Europe and Data Protection

Earlier last week I went to Brussels as part of a small delegation of UK based SME technology businesses on a trip hosted by techUK, our trade industry association and Coadec, the voice of UK tech startups in Europe.

The purpose of the trip was to meet with and represent the views of smaller businesses to MEPs and lobby groups, with the specific intention of explaining our concerns about how restrictive legislation coming out of Europe can impact on our own companies, potentially stifling innovation and growth.




The two key pieces of legislation which are of most concern are the imminent Single Digital Market, which is at an advanced stage of discussion and due to be voted on in early May, and a new regulation on Data Protection, which has been in negotiation for the last six years and which if implemented in its current form, could have a swingeing impact on how digital businesses will be able to operate in Europe.

There were a number of things which stood out for me from the trip which can be summarised as follows.

  1. Bureaucracy – politics and European politics in particular, is exceptionally complex. With 28 countries each with a broad spectrum of interests in each, many of which are parochial, decision making is both slow and often based on compromise.  A good example of which is the aversion to any form of data collection and intelligence which is prevalent in German politics and largely a legacy from the abuse of citizen intelligence in the past.
  1. Under-representation from SMEs – the complexity of the political system in Europe works to the advantage of the larger corporates who have permanent lobby groups stationed in Brussels monitoring policy and intervening to support their own best interests.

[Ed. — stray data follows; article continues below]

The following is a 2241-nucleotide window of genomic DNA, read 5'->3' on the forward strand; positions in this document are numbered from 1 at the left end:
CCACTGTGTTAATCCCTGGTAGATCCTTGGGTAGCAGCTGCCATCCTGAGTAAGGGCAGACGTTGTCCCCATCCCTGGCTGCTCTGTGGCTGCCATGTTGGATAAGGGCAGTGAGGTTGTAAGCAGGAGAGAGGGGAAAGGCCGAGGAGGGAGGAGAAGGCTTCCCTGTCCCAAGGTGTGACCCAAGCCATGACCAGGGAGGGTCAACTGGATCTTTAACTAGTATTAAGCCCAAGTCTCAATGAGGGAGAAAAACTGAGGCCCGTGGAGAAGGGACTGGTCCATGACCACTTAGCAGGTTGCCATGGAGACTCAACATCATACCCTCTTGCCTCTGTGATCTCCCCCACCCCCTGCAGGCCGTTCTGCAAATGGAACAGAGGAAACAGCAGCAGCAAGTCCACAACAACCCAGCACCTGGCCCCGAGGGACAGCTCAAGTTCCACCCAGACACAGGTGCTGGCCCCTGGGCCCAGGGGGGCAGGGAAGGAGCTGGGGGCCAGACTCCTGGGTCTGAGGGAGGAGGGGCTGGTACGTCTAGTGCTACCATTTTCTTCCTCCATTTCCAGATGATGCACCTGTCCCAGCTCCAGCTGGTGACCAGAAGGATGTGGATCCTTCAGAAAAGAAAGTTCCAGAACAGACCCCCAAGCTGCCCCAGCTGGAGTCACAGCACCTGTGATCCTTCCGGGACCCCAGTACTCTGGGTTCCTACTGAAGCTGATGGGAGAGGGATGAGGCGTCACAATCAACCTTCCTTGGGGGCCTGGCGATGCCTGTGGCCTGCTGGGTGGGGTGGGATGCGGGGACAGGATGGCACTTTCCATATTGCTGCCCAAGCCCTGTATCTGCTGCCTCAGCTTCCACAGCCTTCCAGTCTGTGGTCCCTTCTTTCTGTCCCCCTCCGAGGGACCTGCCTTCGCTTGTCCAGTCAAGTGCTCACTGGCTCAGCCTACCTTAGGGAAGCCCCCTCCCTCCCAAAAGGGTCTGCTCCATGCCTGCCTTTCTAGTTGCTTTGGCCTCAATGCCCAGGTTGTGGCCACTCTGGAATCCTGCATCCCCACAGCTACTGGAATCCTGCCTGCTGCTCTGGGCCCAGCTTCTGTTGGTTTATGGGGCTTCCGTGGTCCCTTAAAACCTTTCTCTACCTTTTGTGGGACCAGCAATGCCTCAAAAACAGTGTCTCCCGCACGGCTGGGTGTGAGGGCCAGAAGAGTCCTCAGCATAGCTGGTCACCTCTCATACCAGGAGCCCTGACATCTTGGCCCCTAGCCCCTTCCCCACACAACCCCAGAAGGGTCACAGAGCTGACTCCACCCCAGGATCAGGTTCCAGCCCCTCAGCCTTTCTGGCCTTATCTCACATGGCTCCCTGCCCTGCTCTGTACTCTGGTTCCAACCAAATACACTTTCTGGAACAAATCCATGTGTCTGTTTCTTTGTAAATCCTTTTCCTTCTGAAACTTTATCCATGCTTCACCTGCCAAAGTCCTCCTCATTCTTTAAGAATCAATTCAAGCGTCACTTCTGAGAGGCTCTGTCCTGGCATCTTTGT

1. Many MEPs are aware that they are not hearing the voice of the SME and were very receptive to meeting our small delegation, however, as a group we lack a collective voice across Europe which is able to influence and shape policy. We were advised by a number of people that we met that whilst our opinion was valued, we need to focus both on a key simple message to get across and as well as on the people to whom we directed it.
  1. The other point which was made by non UK MEPs in particular, was that the UK is somewhat more advanced than other EU members in digital, and that our views would not necessarily be either understood or supported by our counterparts elsewhere. This probably makes the task of trying to bring technology based SME’s together under a common voice, that much more difficult.
  1. More interesting was that in a couple of instances, we encountered very strong animosity towards the major US technology giants. Whilst not wholly surprising, we need to be mindful that decision making is being coloured by some of the actions of these companies and that we are all being tarred with the same brush.
  1. Finally, returning to the speed and efficiency of the legislative process and its fit and relevance in today’s fast moving, rapidly changing business world. There’s much to be said about government adopting a more agile approach to legislating which is based on small incremental changes that are less disruptive and allow both the legislature as well as business to test and measure based on results.

Whether we are likely to see any of these changes is debatable.

In the meantime I’m keeping my fingers crossed for a data protection bill which doesn’t tie my business up in knots and additional costs, as that’s where we’re betting our future.